The candidate will be in a diverse research environment working with both a lab of statistics for population genetics (http://membres-timc.imag.fr/
Subject: The amount of generated biological data grows at an unprecedented pace. Statistical and machine-learning research efforts are increasingly needed to analyse the large-scale biological data. As part of this research effort, the objective of the PhD candidate will be to develop statistical algorithms that can scale with the massive dimension of genomic data. One major use of genomic data is to make associations between genomic features and disease traits. Key technical steps in making associations between genes and diseases consists of identifying the genetic variants that are co-located on the same chromosome (phasing) and imputing missing genetic variants based on reference panels (genotype imputation). These two steps are performed with statistical algorithms that may hit a computational wall soon because of the massive dimension of the genomic data. The objective of the PhD will be to develop statistical models and algorithms for handling massive data. A first direction will be to adapt matrix completion techniques, which are are popular for web recommender systems and which can also provide accurate and fast results for genotype imputation. The proposed models and algorithms will be implemented in an open-source software during the course of the PhD project.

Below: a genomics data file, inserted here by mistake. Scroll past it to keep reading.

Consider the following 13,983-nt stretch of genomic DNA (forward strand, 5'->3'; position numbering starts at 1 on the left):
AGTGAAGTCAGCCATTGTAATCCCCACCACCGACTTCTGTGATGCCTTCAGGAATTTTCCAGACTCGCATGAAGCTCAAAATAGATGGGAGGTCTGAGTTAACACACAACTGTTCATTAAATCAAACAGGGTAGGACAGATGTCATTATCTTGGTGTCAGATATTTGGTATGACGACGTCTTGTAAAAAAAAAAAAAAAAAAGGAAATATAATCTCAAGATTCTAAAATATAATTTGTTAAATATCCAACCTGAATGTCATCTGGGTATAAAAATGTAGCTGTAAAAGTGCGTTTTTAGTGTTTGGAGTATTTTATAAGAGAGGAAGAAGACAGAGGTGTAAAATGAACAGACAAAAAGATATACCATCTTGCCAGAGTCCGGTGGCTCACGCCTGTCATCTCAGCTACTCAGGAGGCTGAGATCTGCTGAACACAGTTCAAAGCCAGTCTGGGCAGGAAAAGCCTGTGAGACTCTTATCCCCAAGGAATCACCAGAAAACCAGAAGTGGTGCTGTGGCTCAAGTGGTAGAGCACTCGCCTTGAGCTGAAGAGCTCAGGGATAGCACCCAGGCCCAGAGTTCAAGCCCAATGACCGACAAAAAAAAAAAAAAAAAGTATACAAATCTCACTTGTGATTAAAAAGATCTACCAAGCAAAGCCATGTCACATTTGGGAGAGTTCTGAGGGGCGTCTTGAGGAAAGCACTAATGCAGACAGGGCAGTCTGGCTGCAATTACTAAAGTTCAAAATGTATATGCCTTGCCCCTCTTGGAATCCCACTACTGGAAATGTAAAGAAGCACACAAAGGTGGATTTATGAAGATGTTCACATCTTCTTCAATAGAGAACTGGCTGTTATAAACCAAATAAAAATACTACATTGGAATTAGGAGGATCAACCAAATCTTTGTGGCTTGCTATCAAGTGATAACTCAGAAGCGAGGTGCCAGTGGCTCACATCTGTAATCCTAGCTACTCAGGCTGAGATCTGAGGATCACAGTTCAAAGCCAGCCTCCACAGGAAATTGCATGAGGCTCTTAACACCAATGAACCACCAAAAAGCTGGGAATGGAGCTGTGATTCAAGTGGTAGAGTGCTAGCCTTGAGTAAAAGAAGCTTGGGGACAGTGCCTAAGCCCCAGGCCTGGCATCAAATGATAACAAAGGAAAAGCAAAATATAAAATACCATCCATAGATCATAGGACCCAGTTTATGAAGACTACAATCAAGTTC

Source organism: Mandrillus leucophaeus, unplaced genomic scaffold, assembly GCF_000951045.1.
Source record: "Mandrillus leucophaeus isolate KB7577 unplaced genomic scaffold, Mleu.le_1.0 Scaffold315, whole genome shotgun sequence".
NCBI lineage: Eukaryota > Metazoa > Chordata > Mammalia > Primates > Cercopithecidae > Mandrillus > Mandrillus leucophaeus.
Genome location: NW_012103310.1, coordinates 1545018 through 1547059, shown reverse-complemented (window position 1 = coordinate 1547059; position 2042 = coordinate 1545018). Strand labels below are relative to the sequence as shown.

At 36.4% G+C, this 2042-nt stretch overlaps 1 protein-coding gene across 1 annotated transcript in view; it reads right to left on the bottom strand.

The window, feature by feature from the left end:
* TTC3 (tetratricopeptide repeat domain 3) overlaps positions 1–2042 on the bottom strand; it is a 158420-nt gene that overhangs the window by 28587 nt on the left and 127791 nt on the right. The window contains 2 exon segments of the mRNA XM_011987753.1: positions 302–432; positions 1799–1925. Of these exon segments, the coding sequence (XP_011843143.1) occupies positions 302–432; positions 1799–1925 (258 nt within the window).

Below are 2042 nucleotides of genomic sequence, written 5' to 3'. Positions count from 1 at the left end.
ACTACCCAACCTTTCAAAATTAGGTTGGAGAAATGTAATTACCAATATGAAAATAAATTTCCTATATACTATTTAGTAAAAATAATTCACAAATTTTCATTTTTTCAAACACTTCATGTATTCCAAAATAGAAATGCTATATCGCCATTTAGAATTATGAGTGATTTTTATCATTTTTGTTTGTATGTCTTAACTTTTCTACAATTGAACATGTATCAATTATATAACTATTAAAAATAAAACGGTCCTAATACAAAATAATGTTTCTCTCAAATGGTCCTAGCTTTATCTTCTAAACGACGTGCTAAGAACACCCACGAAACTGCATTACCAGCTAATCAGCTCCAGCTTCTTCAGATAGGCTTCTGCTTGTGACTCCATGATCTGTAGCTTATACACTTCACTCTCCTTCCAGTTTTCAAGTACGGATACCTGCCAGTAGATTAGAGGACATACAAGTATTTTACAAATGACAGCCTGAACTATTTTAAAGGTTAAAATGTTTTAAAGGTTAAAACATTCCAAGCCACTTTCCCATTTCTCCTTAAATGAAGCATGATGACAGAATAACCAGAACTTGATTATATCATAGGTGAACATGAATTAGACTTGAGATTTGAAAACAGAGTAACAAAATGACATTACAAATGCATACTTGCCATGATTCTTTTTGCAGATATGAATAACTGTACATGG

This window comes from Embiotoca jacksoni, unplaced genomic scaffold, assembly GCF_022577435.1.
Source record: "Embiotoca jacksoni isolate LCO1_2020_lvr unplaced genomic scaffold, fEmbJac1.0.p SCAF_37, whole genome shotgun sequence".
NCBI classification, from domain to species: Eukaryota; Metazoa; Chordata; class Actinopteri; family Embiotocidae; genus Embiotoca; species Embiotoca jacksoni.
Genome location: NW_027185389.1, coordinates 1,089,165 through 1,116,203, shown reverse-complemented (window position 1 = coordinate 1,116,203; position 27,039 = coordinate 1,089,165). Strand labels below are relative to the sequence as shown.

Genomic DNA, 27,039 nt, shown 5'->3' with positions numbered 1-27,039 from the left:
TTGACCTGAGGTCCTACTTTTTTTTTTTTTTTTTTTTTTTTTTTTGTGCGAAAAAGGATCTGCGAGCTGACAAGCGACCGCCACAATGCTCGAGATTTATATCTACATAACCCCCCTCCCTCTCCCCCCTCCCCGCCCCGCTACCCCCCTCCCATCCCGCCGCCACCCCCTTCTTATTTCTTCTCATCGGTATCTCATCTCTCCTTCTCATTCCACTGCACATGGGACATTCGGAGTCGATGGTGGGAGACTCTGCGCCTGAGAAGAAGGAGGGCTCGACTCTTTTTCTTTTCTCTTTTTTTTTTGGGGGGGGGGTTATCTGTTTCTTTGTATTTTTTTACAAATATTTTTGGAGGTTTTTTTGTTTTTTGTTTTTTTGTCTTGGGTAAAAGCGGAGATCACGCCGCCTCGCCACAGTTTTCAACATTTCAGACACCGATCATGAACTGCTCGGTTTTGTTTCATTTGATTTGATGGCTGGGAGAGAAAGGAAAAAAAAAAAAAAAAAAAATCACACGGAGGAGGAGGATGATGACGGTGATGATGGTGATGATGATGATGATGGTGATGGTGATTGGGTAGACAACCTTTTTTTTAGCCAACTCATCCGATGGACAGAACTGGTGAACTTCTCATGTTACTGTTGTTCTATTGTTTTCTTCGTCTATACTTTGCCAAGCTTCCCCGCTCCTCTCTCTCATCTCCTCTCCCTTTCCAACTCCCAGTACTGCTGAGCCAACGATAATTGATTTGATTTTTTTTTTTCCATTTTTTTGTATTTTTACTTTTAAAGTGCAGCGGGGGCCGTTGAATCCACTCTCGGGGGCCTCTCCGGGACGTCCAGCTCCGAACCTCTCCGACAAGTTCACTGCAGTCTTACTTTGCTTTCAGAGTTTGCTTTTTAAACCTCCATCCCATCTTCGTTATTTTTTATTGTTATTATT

Profile: The typical background of the candidate will be in statistics or machine learning. Students from related disciplines, such as physics, computer sciences or mathematics are also welcome to apply. Applicants with a genuine interest for interdisciplinary PhD education will be preferred.
The Phd candidate will be co-supervised by Julien Mairal, INRIA researcher in machine learning and Michael Blum, CNRS researcher in Bayesian statistical genetics.
Applicants should send by email a CV and a recommendation letter from an academic reference.